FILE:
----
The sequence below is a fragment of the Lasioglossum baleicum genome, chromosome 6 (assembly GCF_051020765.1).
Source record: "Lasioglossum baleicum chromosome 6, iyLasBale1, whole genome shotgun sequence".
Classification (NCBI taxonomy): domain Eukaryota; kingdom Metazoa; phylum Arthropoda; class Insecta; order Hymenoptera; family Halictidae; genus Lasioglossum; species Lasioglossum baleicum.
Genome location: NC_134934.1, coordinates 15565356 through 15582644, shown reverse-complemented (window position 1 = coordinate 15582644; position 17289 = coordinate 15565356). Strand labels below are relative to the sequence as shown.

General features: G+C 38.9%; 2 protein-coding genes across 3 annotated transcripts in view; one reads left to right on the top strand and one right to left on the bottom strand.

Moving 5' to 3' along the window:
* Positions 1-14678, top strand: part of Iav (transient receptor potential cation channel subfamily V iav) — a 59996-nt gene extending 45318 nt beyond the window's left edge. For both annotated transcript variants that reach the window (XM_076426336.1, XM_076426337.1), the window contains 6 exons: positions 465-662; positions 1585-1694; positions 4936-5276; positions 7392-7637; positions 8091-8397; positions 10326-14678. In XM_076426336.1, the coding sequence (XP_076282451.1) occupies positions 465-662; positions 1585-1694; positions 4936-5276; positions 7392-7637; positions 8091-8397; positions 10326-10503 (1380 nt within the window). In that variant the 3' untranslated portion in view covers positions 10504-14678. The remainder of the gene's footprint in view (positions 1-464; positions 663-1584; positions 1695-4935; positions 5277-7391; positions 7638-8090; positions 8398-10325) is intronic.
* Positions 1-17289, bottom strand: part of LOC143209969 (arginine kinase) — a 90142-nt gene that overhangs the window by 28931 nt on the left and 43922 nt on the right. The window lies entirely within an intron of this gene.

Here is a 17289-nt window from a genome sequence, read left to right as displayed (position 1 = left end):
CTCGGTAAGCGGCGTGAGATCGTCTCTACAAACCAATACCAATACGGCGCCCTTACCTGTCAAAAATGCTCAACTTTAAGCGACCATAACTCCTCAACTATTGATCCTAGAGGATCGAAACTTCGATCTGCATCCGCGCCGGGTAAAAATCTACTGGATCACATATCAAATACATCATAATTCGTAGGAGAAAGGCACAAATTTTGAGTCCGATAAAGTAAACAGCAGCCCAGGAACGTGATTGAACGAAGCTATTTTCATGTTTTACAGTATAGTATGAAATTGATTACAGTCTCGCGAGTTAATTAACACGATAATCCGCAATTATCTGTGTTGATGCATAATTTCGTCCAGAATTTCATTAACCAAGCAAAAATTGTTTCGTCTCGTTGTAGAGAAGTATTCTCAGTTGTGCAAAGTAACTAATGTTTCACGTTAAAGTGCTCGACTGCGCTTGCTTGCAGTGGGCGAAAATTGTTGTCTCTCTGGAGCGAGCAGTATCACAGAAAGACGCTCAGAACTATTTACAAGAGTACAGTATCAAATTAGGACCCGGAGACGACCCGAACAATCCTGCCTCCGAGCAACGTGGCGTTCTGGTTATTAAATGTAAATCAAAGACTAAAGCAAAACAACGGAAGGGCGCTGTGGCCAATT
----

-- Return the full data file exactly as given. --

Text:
The sequence below is a fragment of the Lasioglossum baleicum genome, chromosome 6 (assembly GCF_051020765.1).
Source record: "Lasioglossum baleicum chromosome 6, iyLasBale1, whole genome shotgun sequence".
Classification (NCBI taxonomy): domain Eukaryota; kingdom Metazoa; phylum Arthropoda; class Insecta; order Hymenoptera; family Halictidae; genus Lasioglossum; species Lasioglossum baleicum.
Genome location: NC_134934.1, coordinates 15565356 through 15582644, shown reverse-complemented (window position 1 = coordinate 15582644; position 17289 = coordinate 15565356). Strand labels below are relative to the sequence as shown.

General features: G+C 38.9%; 2 protein-coding genes across 3 annotated transcripts in view; one reads left to right on the top strand and one right to left on the bottom strand.

Moving 5' to 3' along the window:
* Positions 1-14678, top strand: part of Iav (transient receptor potential cation channel subfamily V iav) — a 59996-nt gene extending 45318 nt beyond the window's left edge. For both annotated transcript variants that reach the window (XM_076426336.1, XM_076426337.1), the window contains 6 exons: positions 465-662; positions 1585-1694; positions 4936-5276; positions 7392-7637; positions 8091-8397; positions 10326-14678. In XM_076426336.1, the coding sequence (XP_076282451.1) occupies positions 465-662; positions 1585-1694; positions 4936-5276; positions 7392-7637; positions 8091-8397; positions 10326-10503 (1380 nt within the window). In that variant the 3' untranslated portion in view covers positions 10504-14678. The remainder of the gene's footprint in view (positions 1-464; positions 663-1584; positions 1695-4935; positions 5277-7391; positions 7638-8090; positions 8398-10325) is intronic.
* Positions 1-17289, bottom strand: part of LOC143209969 (arginine kinase) — a 90142-nt gene that overhangs the window by 28931 nt on the left and 43922 nt on the right. The window lies entirely within an intron of this gene.

Here is a 17289-nt window from a genome sequence, read left to right as displayed (position 1 = left end):
CTCGGTAAGCGGCGTGAGATCGTCTCTACAAACCAATACCAATACGGCGCCCTTACCTGTCAAAAATGCTCAACTTTAAGCGACCATAACTCCTCAACTATTGATCCTAGAGGATCGAAACTTCGATCTGCATCCGCGCCGGGTAAAAATCTACTGGATCACATATCAAATACATCATAATTCGTAGGAGAAAGGCACAAATTTTGAGTCCGATAAAGTAAACAGCAGCCCAGGAACGTGATTGAACGAAGCTATTTTCATGTTTTACAGTATAGTATGAAATTGATTACAGTCTCGCGAGTTAATTAACACGATAATCCGCAATTATCTGTGTTGATGCATAATTTCGTCCAGAATTTCATTAACCAAGCAAAAATTGTTTCGTCTCGTTGTAGAGAAGTATTCTCAGTTGTGCAAAGTAACTAATGTTTCACGTTAAAGTGCTCGACTGCGCTTGCTTGCAGTGGGCGAAAATTGTTGTCTCTCTGGAGCGAGCAGTATCACAGAAAGACGCTCAGAACTATTTACAAGAGTACAGTATCAAATTAGGACCCGGAGACGACCCGAACAATCCTGCCTCCGAGCAACGTGGCGTTCTGGTTATTAAATGTAAATCAAAGACTAAAGCAAAACAACGGAAGGGCGCTGTGGCCAATT